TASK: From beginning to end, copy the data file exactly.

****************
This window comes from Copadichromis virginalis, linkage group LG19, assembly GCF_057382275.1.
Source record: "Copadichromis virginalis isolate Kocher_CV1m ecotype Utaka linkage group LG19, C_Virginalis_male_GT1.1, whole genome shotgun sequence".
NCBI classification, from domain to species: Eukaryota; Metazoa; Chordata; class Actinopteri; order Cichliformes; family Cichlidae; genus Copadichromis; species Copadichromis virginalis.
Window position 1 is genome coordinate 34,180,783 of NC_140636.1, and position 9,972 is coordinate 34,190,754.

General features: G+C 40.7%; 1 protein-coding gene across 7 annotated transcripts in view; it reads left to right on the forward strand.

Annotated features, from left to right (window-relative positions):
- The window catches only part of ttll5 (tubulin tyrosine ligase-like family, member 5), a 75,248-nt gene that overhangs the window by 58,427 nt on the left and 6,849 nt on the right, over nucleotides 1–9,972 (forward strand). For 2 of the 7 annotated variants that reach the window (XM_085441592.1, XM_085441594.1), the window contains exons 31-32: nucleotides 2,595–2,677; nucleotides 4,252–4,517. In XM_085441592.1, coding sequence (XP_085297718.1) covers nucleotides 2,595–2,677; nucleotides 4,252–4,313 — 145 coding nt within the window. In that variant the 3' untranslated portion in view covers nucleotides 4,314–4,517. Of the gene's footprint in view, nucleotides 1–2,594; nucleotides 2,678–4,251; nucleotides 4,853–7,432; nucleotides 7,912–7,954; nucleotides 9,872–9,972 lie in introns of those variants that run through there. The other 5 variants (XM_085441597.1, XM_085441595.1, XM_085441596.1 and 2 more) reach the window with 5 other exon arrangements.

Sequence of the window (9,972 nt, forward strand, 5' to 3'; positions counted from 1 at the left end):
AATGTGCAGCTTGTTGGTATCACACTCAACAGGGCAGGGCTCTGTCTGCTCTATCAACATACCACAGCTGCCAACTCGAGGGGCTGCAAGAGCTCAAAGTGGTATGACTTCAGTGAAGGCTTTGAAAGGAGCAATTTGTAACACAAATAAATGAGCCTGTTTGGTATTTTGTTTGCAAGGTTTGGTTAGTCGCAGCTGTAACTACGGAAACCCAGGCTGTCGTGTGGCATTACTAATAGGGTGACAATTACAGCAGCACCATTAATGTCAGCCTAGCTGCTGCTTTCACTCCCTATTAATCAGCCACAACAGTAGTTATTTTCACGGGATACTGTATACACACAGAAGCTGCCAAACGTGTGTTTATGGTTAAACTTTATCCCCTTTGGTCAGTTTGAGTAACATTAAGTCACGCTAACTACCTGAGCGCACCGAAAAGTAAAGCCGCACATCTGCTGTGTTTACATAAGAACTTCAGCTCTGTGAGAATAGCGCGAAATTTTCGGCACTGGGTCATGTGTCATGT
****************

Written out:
This window comes from Copadichromis virginalis, linkage group LG19, assembly GCF_057382275.1.
Source record: "Copadichromis virginalis isolate Kocher_CV1m ecotype Utaka linkage group LG19, C_Virginalis_male_GT1.1, whole genome shotgun sequence".
NCBI classification, from domain to species: Eukaryota; Metazoa; Chordata; class Actinopteri; order Cichliformes; family Cichlidae; genus Copadichromis; species Copadichromis virginalis.
Window position 1 is genome coordinate 34,180,783 of NC_140636.1, and position 9,972 is coordinate 34,190,754.

General features: G+C 40.7%; 1 protein-coding gene across 7 annotated transcripts in view; it reads left to right on the forward strand.

Annotated features, from left to right (window-relative positions):
- The window catches only part of ttll5 (tubulin tyrosine ligase-like family, member 5), a 75,248-nt gene that overhangs the window by 58,427 nt on the left and 6,849 nt on the right, over nucleotides 1–9,972 (forward strand). For 2 of the 7 annotated variants that reach the window (XM_085441592.1, XM_085441594.1), the window contains exons 31-32: nucleotides 2,595–2,677; nucleotides 4,252–4,517. In XM_085441592.1, coding sequence (XP_085297718.1) covers nucleotides 2,595–2,677; nucleotides 4,252–4,313 — 145 coding nt within the window. In that variant the 3' untranslated portion in view covers nucleotides 4,314–4,517. Of the gene's footprint in view, nucleotides 1–2,594; nucleotides 2,678–4,251; nucleotides 4,853–7,432; nucleotides 7,912–7,954; nucleotides 9,872–9,972 lie in introns of those variants that run through there. The other 5 variants (XM_085441597.1, XM_085441595.1, XM_085441596.1 and 2 more) reach the window with 5 other exon arrangements.

Sequence of the window (9,972 nt, forward strand, 5' to 3'; positions counted from 1 at the left end):
AATGTGCAGCTTGTTGGTATCACACTCAACAGGGCAGGGCTCTGTCTGCTCTATCAACATACCACAGCTGCCAACTCGAGGGGCTGCAAGAGCTCAAAGTGGTATGACTTCAGTGAAGGCTTTGAAAGGAGCAATTTGTAACACAAATAAATGAGCCTGTTTGGTATTTTGTTTGCAAGGTTTGGTTAGTCGCAGCTGTAACTACGGAAACCCAGGCTGTCGTGTGGCATTACTAATAGGGTGACAATTACAGCAGCACCATTAATGTCAGCCTAGCTGCTGCTTTCACTCCCTATTAATCAGCCACAACAGTAGTTATTTTCACGGGATACTGTATACACACAGAAGCTGCCAAACGTGTGTTTATGGTTAAACTTTATCCCCTTTGGTCAGTTTGAGTAACATTAAGTCACGCTAACTACCTGAGCGCACCGAAAAGTAAAGCCGCACATCTGCTGTGTTTACATAAGAACTTCAGCTCTGTGAGAATAGCGCGAAATTTTCGGCACTGGGTCATGTGTCATGT